Project description:Women with endometriosis can suffer from decreased fecundity or complete infertility via abnormal oocyte function or impaired placental-uterine interactions required for normal pregnancy establishment and maintenance. Although AT-rich interactive domain 1A (SWI-like) (ARID1A) is a putative tumor suppressor in human endometrial cancers and endometriosis-associated ovarian cancers, little is known about its role in normal uterine function. To study the potential function of ARID1A in the female reproductive tract, we generated mice with a conditional knockout of Arid1a using anti-Müllerian hormone receptor 2-Cre Female Arid1a conditional knockout mice exhibited a progressive decrease in number of pups per litter, with a precipitous decline after the second litter. We observed no tumors in virgin mice, although one knockout mouse developed a uterine tumor after pregnancy. Unstimulated virgin female knockout mice showed normal oviductal, ovarian, and uterine histology. Uteri of Arid1a knockout mice showed a normal decidualization response and appropriate responses to estradiol and progesterone stimulation. In vitro studies using primary cultures of human endometrial stromal fibroblasts revealed that small interfering RNA knockdown of ARID1A did not affect decidualization in vitro. Timed pregnancy studies revealed the significant resorption of embryos at Embryonic Day 16.5 in knockout mice in the third pregnancy. In addition to evidence of implantation site hemorrhage, pregnant Arid1a knockout mice showed abnormal placental morphology. These results suggest that Arid1a supports successful pregnancy through its role in placental function.
Project description:Decidualization is a crucial change required for successful embryo implantation and the maintenance of pregnancy. During this process, endometrial stromal cells differentiate into decidual cells in response to the ovarian steroid hormones of early pregnancy. Extracellular signal-regulated protein kinases 1 and 2 (ERK1/2) are known to regulate cell proliferation and apoptosis in multiple cell types, including uterine endometrial cells. Aberrant activation of ERK1/2 has recently been implicated in the pathological processes of endometriosis and endometrial cancer. However, the function of ERK1/2 signaling during implantation and decidualization is still unknown. To determine the role and regulation of ERK1/2 signaling during implantation and decidualization, we examine ERK1/2 signaling in the mouse uterus during early pregnancy using immunostaining and qPCR. Interestingly, levels of phospho-ERK1/2 were highest within decidual cells located at the implantation sites. Expression levels of ERK1/2 target genes were also significantly higher at implantation sites, when compared to either inter-implantation sites. To determine if ERK1/2 signaling is also important during human endometrial decidualization, we examined levels of phospho-ERK1/2 in cultured human endometrial stromal cells during in vitro decidualization. Following treatment with a well-established decidualization-inducing steroidogenic cocktail, levels of phospho-ERK1/2 were markedly increased. Treatment with the ERK1/2 inhibitor, U0126, significantly decreased the expression of the known decidualization marker genes, IGFBP1 and PRL as well as inhibited the induction of known ERK1/2 target genes; FOS, MSK1, STAT1, and STAT3. Interestingly, the phosphorylation level of CCAAT/ enhancer binding protein ? (C/EBP?), a protein previously shown to be critical for decidualization, was significantly reduced in this model. These results suggest that ERK1/2 signaling is required for successful decidualization in mice as well as human endometrial stromal cells and implicates C/EBP? as a downstream target of ERK1/2.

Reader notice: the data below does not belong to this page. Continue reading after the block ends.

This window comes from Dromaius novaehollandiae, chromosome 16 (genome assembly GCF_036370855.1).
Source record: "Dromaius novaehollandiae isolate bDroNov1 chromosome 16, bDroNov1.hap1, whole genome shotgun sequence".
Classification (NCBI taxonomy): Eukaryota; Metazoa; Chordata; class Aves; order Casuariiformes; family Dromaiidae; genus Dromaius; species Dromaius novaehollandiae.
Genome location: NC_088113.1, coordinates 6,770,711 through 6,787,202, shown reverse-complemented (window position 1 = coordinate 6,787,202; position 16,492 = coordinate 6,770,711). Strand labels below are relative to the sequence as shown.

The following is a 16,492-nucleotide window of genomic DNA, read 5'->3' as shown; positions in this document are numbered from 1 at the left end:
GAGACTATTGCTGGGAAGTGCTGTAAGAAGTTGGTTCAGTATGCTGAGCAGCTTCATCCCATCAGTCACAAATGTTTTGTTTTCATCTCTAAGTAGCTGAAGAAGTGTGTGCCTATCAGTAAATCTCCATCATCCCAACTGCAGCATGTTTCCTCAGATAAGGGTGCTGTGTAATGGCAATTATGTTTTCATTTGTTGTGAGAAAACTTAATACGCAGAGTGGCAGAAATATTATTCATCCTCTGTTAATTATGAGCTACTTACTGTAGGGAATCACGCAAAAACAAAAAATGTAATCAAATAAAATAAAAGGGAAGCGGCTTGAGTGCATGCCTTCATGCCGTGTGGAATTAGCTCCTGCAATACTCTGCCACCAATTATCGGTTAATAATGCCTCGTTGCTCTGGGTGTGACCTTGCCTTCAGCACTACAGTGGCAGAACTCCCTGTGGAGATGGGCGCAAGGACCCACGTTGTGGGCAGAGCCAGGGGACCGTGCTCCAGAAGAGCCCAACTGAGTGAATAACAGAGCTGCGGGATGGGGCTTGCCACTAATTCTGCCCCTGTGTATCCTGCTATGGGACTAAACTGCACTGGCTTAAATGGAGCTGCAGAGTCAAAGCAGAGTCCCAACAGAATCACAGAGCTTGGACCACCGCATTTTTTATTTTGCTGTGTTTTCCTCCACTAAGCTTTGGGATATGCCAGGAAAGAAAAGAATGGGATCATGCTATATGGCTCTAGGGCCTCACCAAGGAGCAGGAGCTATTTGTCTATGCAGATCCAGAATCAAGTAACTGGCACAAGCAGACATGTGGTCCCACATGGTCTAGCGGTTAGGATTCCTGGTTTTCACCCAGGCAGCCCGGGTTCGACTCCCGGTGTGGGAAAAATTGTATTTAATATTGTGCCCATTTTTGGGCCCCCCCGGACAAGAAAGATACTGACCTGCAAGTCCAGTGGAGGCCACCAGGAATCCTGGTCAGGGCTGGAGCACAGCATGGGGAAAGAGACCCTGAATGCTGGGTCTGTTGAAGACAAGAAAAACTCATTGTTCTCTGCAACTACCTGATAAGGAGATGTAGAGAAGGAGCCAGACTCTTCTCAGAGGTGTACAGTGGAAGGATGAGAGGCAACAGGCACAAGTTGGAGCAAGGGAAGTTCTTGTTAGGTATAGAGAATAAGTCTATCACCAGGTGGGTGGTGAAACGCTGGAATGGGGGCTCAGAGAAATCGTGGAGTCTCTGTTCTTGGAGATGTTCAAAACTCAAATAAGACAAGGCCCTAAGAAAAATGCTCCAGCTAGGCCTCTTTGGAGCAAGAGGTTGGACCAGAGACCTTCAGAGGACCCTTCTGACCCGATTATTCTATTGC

Project description:In women, the corpus luteum is the source of circulating relaxin. No previous studies have addressed whether the corpus luteum is also a relaxin target organ. We determined relaxin receptor LGR7 mRNA expression in human term pregnancy corpora lutea and nonhuman primate corpora lutea obtained during the menstrual cycle. Real-time reverse transcription-PCR demonstrated the expression of LGR7 mRNA in both human and rhesus monkey corpora lutea. Rhesus monkey corpora lutea were obtained from naturally cycling animals following documented luteinizing hormone (LH) surges at early, mid-, mid-late, and late luteal phases. Luteal expression of LGR7 mRNA did not show temporal variation. Since the primate corpus luteum is LH dependent, we assessed LGR7 mRNA expression in corpora lutea from rhesus monkeys treated with a gonadotropin-releasing hormone (GnRH) antagonist, which significantly suppressed pituitary LH levels. GnRH antagonist treatment, which also inhibits both progesterone and relaxin production, resulted in a fivefold increase in luteal LGR7 mRNA expression. These data suggest that luteal LGR7 mRNA expression may be regulated by relaxin and/or LH and that the primate corpus luteum is a target organ for relaxin.